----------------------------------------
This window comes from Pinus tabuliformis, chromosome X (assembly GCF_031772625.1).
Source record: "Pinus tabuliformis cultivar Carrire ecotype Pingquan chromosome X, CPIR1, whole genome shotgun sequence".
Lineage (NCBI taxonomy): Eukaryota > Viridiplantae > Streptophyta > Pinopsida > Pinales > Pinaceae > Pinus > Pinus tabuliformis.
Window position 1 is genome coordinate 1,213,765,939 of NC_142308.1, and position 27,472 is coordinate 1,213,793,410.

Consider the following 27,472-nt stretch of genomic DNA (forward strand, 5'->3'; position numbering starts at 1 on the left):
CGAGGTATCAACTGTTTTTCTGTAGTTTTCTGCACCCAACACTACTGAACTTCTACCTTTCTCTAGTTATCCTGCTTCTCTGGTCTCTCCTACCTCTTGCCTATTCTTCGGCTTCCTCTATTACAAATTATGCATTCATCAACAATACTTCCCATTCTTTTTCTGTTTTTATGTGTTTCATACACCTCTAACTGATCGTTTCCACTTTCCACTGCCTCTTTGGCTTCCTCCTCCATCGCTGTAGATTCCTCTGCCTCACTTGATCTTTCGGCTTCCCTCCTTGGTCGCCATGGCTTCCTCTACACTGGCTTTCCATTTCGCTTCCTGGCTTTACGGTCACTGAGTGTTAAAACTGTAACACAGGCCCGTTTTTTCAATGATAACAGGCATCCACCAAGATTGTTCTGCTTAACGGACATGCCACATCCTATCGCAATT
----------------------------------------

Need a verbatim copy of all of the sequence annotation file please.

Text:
This window comes from Pinus tabuliformis, chromosome X (assembly GCF_031772625.1).
Source record: "Pinus tabuliformis cultivar Carrire ecotype Pingquan chromosome X, CPIR1, whole genome shotgun sequence".
Lineage (NCBI taxonomy): Eukaryota > Viridiplantae > Streptophyta > Pinopsida > Pinales > Pinaceae > Pinus > Pinus tabuliformis.
Window position 1 is genome coordinate 1,213,765,939 of NC_142308.1, and position 27,472 is coordinate 1,213,793,410.

Consider the following 27,472-nt stretch of genomic DNA (forward strand, 5'->3'; position numbering starts at 1 on the left):
CGAGGTATCAACTGTTTTTCTGTAGTTTTCTGCACCCAACACTACTGAACTTCTACCTTTCTCTAGTTATCCTGCTTCTCTGGTCTCTCCTACCTCTTGCCTATTCTTCGGCTTCCTCTATTACAAATTATGCATTCATCAACAATACTTCCCATTCTTTTTCTGTTTTTATGTGTTTCATACACCTCTAACTGATCGTTTCCACTTTCCACTGCCTCTTTGGCTTCCTCCTCCATCGCTGTAGATTCCTCTGCCTCACTTGATCTTTCGGCTTCCCTCCTTGGTCGCCATGGCTTCCTCTACACTGGCTTTCCATTTCGCTTCCTGGCTTTACGGTCACTGAGTGTTAAAACTGTAACACAGGCCCGTTTTTTCAATGATAACAGGCATCCACCAAGATTGTTCTGCTTAACGGACATGCCACATCCTATCGCAATT